Tales of shipwreck and wonder, first-hand descriptions of battles and natural disasters, songs and satires are included in the anthology. Filled with metaphor and symbolism, they reveal life through the eyes of the ancient Egyptians. Writings from Ancient Egypt by Toby Wilkinson is available on Amazon.com.







The Boy King’s Space Blade

Here’s some history that even fans of futuristic space operas can appreciate—one of the daggers buried with King Tut was made of extraterrestrial metal.


King Tut’s burial mask

King Tut occupies a unique place in popular culture. Ancient Egypt’s “Boy King” was made famous in 1925 when archaeologist Howard Carter discovered the undisturbed tomb of Pharaoh Tutankhamun, and Tut has been making headlines ever since. Scholars have written enough books to fill the Great Pyramids of Giza concerning the circumstances of his youthful ascent to the throne, political intrigue during his brief reign, and the conundrum of his untimely death more than 3,300 years ago. Less scholarly, but more popular, are the lurid tales of a mummy’s curse that captured the public’s imagination with a death grip that has continued to tighten with recent CG-enhanced big-screen spectacles.

Treasures of Dodrazeb: The Origin KeyTreasures of Dodrazeb: The Origin Key is a historical sword-and-science fantasy adventure set in the third century. Older and more mysterious than ancient Egypt, the strange kingdom of Dodrazeb ignites a Persian warrior’s curiosity when he leads an army to conquer it. Mesmerized by Dodrazeb’s puzzles, the warrior is determined to reveal its many layers of secrets as its desperate princess does everything she can to expel the invaders. What have they been hiding from the rest of the world for thousands of years? Get your copy on Amazon.com! Available in both e-book and paperback.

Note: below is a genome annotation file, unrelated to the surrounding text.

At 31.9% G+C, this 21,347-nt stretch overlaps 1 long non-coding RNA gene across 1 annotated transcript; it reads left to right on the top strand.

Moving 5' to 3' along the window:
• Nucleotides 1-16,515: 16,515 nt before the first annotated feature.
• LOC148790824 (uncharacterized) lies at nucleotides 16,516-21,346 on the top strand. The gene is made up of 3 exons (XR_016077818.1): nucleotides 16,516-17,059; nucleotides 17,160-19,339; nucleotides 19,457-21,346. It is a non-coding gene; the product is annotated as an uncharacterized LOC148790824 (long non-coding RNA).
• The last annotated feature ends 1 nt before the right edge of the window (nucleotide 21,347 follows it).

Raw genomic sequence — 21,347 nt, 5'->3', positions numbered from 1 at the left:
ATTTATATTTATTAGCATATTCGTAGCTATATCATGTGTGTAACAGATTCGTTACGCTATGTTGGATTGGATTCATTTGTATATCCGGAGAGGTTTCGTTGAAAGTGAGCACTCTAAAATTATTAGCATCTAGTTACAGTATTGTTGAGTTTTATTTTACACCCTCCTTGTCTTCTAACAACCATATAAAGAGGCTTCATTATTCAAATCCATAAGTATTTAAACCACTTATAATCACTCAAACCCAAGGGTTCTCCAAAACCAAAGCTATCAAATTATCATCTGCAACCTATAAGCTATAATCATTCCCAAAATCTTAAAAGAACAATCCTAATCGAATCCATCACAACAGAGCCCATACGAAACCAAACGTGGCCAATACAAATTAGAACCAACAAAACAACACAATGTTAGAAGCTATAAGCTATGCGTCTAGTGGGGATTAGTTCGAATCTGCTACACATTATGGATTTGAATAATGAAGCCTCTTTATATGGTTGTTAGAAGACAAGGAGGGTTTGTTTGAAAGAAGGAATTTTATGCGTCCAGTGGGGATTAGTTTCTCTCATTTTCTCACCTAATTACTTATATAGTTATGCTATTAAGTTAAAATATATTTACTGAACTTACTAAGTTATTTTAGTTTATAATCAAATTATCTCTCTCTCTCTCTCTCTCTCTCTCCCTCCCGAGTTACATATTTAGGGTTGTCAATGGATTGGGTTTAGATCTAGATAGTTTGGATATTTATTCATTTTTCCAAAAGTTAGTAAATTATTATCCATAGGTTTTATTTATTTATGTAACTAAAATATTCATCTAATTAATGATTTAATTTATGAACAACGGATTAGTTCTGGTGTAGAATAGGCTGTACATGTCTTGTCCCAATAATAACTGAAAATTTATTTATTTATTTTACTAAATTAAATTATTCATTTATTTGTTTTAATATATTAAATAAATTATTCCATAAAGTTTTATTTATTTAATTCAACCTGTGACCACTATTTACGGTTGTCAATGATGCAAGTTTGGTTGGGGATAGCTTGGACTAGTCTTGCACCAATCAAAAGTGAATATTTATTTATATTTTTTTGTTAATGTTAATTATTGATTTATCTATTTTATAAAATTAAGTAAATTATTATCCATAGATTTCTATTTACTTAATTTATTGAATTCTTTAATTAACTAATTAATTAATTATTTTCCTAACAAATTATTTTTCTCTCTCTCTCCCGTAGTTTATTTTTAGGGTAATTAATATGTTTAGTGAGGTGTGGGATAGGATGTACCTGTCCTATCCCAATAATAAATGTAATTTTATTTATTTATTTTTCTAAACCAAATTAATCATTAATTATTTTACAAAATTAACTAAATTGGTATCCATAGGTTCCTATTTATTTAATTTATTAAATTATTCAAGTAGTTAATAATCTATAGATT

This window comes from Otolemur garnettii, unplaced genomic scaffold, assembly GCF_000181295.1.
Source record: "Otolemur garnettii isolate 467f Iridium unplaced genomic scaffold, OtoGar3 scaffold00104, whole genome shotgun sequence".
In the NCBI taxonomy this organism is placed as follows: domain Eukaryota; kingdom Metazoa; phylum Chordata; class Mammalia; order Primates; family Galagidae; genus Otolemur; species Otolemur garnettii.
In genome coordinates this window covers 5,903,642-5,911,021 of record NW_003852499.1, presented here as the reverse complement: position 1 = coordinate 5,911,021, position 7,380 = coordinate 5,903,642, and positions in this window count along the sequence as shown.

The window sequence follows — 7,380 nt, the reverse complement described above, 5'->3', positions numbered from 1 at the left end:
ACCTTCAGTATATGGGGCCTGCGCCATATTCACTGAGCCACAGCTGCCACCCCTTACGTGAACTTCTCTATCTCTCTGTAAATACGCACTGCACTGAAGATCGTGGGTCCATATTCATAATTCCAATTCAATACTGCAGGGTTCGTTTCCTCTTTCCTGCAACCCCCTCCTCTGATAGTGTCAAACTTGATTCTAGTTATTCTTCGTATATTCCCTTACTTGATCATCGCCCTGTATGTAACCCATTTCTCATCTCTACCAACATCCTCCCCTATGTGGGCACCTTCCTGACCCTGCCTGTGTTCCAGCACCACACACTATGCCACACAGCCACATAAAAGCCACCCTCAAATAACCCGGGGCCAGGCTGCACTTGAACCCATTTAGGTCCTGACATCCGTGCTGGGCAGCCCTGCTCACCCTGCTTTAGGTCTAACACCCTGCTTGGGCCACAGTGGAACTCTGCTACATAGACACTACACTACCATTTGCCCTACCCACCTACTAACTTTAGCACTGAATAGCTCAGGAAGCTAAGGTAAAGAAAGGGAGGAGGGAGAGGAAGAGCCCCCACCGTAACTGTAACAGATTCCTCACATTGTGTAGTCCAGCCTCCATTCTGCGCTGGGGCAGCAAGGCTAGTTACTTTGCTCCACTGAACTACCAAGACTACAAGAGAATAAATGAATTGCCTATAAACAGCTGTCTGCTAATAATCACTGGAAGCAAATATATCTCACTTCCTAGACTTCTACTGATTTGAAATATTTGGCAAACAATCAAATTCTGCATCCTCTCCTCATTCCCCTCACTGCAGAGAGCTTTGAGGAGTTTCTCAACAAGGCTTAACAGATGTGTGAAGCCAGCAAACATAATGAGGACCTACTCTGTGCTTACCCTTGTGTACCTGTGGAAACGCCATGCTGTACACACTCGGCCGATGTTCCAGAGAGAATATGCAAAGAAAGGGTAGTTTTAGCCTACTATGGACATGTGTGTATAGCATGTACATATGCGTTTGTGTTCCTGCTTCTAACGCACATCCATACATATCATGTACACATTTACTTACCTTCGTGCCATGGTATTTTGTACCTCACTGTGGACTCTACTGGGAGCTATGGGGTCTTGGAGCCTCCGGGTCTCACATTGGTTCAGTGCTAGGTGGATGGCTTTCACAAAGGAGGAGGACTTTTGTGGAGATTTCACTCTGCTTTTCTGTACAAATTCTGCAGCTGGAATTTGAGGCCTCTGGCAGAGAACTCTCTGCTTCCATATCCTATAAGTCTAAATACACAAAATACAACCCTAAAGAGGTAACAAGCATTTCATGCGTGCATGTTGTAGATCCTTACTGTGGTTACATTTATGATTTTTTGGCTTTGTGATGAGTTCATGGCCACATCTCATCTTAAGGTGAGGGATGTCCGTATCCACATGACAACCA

Interior of King Tut’s tomb

Every few years, scientists apply some new advanced technique to Tut’s mummy and artifacts to try to solve the enduring mysteries that swirl endlessly around his story like the thick curtain of a desert sandstorm. The latest headlines inspired by King Tut are really something out of this world. A study published in the journal Meteoritics & Planetary Science declares that Tutankhamun’s blade is not made of iron from Earth, but from a meteorite that fell from space.


The space dagger, crafted from meteoritic iron

Two daggers were placed in the folds of material used to wrap Tut’s mummified body. One was made of gold. The other had an iron blade with a decorated gold handle ending in a round crystal pommel, encased in an ornate gold sheath decorated in a pattern of feathers, lilies, and the head of a jackal. As property of the Pharaoh, though likely ceremonial, both daggers would have been extremely valuable, crafted from rare and precious materials.

The ancient Egyptians of Tut’s Bronze Age era referred to meteoric metal as “iron from the sky,” and considered it more valuable than gold. Most archaeologists agree that the few iron objects dating to Egypt’s Old Kingdom (third millennium B.C.E.) were probably produced from meteors as iron smelting was not introduced to the Nile Valley until thousands of years later.


Close up of an iron meteorite

Observing that the dagger’s metal had not rusted and knowing that ironwork was rare in ancient Egypt, scientists have been intrigued by the remarkable gold-handled dagger with a crystal knob for decades. The Egyptian and Italian research team, led by Daniela Comelli of the Polytechnic University of Milan, analyzed the blade with an X-ray fluorescence spectrometer. They found that its nickel and cobalt content are consistent with an extraterrestrial origin.